Energy Minister Frank Oberle says the PC government remains committed to the Sturgeon bitumen refinery.
Photograph by: Gavin Young , Calgary Herald
The government revealed this summer that it will pay $26 billion in tolls to the Sturgeon refinery — formerly known as the North West Upgrader — to process bitumen it receives as royalties over the 30-year life of the project. Previously it had committed to pay $19 billion.
In an op-ed published in the Herald this week, former Tory energy minister Ted Morton said that the hefty price tag makes “it even less likely that the investment will ever break even.”
But Frank Oberle — appointed energy minister by new Premier Jim Prentice on Monday — said the project remains profitable for the government.
“We are convinced in the value of this project and in the value it creates for our industry, for the upgrading potential it has in Alberta and the job-creating potential it has,” Oberle said in an interview Wednesday,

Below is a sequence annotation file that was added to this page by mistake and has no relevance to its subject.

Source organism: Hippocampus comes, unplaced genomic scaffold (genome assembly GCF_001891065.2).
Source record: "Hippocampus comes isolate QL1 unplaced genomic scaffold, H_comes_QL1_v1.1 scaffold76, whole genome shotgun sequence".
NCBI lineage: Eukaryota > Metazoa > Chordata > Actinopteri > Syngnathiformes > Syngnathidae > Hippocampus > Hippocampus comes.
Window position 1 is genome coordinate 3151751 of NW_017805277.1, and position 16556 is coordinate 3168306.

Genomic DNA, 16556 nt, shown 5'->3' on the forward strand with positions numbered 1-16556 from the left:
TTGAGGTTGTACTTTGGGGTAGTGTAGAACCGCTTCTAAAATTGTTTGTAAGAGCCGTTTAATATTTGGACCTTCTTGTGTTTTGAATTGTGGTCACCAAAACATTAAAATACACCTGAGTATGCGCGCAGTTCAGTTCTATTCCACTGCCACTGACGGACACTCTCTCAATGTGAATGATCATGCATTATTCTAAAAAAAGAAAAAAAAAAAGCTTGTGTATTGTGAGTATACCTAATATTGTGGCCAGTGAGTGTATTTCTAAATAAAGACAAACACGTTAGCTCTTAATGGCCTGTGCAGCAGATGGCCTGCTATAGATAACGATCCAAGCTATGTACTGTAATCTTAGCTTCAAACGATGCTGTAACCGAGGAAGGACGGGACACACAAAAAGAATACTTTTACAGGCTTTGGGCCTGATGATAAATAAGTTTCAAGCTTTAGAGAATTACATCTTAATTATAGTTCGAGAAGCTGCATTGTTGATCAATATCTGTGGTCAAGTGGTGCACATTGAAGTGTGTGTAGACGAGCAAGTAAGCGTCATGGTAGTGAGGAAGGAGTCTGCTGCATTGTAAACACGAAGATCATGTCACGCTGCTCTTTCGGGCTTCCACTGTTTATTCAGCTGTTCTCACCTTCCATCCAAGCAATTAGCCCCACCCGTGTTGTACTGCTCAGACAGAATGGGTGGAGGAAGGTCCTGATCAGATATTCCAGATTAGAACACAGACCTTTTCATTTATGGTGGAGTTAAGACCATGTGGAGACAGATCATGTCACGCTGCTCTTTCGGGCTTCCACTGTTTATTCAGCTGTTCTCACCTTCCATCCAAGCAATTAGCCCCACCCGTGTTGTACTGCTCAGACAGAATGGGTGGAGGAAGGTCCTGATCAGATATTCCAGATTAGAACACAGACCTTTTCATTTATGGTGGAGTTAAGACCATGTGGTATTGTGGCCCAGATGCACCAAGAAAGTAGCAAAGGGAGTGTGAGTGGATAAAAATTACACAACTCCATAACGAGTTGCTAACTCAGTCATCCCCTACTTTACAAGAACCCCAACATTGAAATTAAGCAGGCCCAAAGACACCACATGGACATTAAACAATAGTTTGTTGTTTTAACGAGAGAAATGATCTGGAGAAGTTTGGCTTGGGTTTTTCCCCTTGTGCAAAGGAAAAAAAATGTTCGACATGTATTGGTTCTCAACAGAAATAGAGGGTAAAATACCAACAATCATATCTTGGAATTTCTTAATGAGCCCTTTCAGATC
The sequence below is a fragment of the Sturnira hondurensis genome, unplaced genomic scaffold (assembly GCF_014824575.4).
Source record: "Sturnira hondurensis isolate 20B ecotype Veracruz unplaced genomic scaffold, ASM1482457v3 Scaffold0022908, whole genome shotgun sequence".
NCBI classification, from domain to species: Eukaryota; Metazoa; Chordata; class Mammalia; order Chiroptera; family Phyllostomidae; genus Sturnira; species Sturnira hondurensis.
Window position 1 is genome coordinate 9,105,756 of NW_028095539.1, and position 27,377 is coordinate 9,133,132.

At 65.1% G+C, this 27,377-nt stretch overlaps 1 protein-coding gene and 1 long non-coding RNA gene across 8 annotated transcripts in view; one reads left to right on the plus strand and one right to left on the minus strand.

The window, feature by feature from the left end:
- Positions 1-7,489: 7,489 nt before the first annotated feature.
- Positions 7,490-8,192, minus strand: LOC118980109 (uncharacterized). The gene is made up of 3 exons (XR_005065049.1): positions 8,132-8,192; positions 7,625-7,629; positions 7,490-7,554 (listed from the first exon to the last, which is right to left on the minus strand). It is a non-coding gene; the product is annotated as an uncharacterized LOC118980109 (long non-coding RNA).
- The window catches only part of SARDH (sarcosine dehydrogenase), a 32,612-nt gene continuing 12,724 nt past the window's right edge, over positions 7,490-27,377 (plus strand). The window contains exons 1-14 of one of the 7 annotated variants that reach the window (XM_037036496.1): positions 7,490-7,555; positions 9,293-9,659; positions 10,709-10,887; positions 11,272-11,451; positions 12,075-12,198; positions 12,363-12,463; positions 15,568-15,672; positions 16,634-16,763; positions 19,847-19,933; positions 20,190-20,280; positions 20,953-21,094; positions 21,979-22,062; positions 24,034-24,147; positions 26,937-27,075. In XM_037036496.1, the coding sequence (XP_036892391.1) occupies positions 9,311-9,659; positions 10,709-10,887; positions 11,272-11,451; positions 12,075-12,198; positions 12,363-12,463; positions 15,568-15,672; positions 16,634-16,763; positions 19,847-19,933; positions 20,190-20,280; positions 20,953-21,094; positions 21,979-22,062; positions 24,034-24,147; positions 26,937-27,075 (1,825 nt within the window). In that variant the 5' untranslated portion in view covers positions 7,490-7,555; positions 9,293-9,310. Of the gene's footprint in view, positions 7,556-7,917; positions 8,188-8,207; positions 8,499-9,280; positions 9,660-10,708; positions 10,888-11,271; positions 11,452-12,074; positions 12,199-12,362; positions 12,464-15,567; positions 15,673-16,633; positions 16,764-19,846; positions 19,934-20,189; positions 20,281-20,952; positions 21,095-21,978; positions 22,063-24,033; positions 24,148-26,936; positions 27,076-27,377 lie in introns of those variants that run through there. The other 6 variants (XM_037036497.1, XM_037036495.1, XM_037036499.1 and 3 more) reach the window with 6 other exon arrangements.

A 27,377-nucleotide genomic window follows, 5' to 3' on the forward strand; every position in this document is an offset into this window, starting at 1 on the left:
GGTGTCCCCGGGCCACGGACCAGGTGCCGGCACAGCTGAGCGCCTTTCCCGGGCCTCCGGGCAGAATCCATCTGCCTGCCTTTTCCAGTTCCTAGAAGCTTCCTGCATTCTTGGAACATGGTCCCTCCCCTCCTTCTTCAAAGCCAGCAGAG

The project also helps the province leverage the price differential between conventional oil and bitumen, he said.
During the summer Progressive Conservative leadership campaign, Prentice said there was a strong benefit from the project because it increased upgrading and the production of diesel in Alberta.
The refinery, under construction near Fort Saskatchewan, will be operated by a partnership between North West Upgrading Inc. and Canadian Natural Upgrading Ltd., a subsidiary of Canadian Natural Resources Ltd.
Its first phase will process 50,000 barrels per day of raw bitumen under fee-for-service processing agreements with the Alberta government and CNRL.
Alberta will provide 75 per cent of the bitumen under the government’s bitumen-royalty-in-kind (BRIK) program.